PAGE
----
Apple goes cool on NFC for now, Google leaps ahead
When Apple hired NFC expert Benjamin Vigier as its m-commerce chief last summer, it seemed to be jumping on the NFC mobile payments bandwaggon along w
Published: 16 March, 2011
When Apple hired NFC expert Benjamin Vigier as its m-commerce chief last summer, it seemed to be jumping on the NFC mobile payments bandwaggon along with Google’s Android. But the contactless swipe technology will not, after all, appear in the next iPhone, with Apple citing its concerns that there are no mature industry standards yet. No such worries at Google, which will kickstart its NFC trials in major US cities by June.
According to UK newspaper The Independent, Apple has warned executives at several UK cellcos that it would not include NFC in the forthcoming iPhone 5. "Apple told the operators it was concerned by the lack of a clear standard across the industry," a source said, although it is assumed that the vendor will continue to work on NFC, for a future product or upgrade. Like Google, Apple could benefit from a rise in mobile payments, because it could tie such activities into its app store and iTunes, and leverage the vast amounts of customer data it stores to add value. It could also save the credit card processing fees it currently pays on music, video and apps purchases.
Apple’s delay may give it a short term disadvantage, but will signify a more ambitious approach even than Google’s. Notwithstanding the talk about waiting for standards, in fact the firm is said to be “working on its own NFC proposition” that would make use of iTunes, and this would likely turn up in next year’s iPhone.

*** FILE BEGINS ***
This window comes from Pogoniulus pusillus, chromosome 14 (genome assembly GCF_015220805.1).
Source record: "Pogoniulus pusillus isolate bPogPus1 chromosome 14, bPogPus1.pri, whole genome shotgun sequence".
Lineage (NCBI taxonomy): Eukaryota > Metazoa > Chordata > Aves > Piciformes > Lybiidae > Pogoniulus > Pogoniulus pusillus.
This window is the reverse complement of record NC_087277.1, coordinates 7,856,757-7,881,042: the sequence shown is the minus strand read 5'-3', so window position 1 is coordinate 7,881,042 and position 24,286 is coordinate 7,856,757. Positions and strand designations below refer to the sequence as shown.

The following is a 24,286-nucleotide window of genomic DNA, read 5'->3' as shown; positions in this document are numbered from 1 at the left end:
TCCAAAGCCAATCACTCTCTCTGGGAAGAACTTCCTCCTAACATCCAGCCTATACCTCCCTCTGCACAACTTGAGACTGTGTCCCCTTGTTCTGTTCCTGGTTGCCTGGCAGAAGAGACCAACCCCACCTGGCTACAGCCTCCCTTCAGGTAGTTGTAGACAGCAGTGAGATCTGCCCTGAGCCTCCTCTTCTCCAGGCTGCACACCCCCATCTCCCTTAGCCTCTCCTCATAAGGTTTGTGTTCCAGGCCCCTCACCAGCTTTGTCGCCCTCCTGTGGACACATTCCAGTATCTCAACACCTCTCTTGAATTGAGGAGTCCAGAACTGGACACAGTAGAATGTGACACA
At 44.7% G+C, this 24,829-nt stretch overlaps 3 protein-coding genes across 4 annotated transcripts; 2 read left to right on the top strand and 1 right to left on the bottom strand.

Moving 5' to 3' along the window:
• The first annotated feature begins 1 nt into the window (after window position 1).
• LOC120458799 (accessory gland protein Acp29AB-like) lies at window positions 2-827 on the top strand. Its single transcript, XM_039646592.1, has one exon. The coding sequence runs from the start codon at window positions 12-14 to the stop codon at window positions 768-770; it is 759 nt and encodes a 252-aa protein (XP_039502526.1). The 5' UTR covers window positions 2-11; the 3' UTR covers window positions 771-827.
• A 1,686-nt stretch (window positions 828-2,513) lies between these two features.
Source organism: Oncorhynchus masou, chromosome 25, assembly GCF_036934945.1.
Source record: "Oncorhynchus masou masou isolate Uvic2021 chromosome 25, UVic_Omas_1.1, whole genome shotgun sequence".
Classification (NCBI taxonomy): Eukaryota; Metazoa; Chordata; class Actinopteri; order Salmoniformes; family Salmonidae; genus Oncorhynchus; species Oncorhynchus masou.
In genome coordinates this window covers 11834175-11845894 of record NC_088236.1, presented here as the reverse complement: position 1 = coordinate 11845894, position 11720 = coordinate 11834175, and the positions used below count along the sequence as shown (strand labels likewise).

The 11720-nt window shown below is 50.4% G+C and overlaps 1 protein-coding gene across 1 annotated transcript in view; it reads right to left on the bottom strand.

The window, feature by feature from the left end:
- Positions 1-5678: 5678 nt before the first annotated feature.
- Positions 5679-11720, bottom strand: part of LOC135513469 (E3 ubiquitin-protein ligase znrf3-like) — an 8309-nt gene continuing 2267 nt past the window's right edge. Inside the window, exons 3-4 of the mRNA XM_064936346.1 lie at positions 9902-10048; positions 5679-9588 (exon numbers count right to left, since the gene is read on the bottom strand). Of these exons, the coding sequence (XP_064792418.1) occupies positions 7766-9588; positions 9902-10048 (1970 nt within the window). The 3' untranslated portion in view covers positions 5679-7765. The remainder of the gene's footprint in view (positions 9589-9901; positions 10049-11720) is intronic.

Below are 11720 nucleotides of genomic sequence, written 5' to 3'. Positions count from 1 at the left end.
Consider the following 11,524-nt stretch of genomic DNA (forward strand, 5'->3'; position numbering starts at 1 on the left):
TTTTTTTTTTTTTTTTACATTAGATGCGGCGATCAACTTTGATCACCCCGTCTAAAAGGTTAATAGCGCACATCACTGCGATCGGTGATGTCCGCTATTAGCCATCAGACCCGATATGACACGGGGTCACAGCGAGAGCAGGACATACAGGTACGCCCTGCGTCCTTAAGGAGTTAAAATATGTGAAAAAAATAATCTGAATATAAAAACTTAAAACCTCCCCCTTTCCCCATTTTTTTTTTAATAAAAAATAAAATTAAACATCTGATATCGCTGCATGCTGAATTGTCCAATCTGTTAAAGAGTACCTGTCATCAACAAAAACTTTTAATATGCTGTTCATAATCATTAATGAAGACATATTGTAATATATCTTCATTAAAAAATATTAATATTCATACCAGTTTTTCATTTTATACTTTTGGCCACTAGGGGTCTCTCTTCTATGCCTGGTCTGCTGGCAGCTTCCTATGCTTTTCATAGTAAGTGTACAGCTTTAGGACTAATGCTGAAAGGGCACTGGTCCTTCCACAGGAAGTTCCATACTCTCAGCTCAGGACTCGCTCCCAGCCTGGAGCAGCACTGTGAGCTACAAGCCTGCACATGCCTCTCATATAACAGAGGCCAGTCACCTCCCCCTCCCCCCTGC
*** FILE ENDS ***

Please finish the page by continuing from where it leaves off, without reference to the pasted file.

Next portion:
Google itself is keen to move ahead quickly and win itself a pivotal role in mobile payments, a position also coveted by operators. The search giant is to kick off trials in stores in New York City and San Francisco before midyear, according to sources.
So keen is Google to stamp its mark on the burgeoning market for mobile payments - which could be tied into its Checkout and location platforms – that it will fund the installation of NFC cash registers and terminals in thousands of locations, reports Bloomberg. Users will be able to swipe or bump their Android devices against these terminals, made by Verifone, to make instant payments for goods or services. Google is also likely to support added value services on the same NFC platform, possibly coupons or gift cards.
The latest release of the smartphone version of Android, version 2.3.3, added NFC capabilities including an NFC reader/writer API to support third party applications. Google also plans to announce services that will rely on Android device users exchanging data or payments directly by bumping their handsets together.
RIM has also said most of its new products will incorporate NFC by the later part of this year, while Nokia and Samsung are also major supporters, and many operators are working on NFC-based commerce and location services. A wide range of operator driven trials is taking place in the US, Europe and of course Japan – the main location for live commercial services. In the US, Verizon Wireless, AT&T and T-Mobile are collaborating on an NFC-based platform called Isis, which aims to sideline the credit card and make the carrier network the centrepiece of a user’s financial transactions. It will use the payments infrastructure of Discover Financial Services, while the European cellcos have mainly cooperated with the giants Mastercard and Visa.
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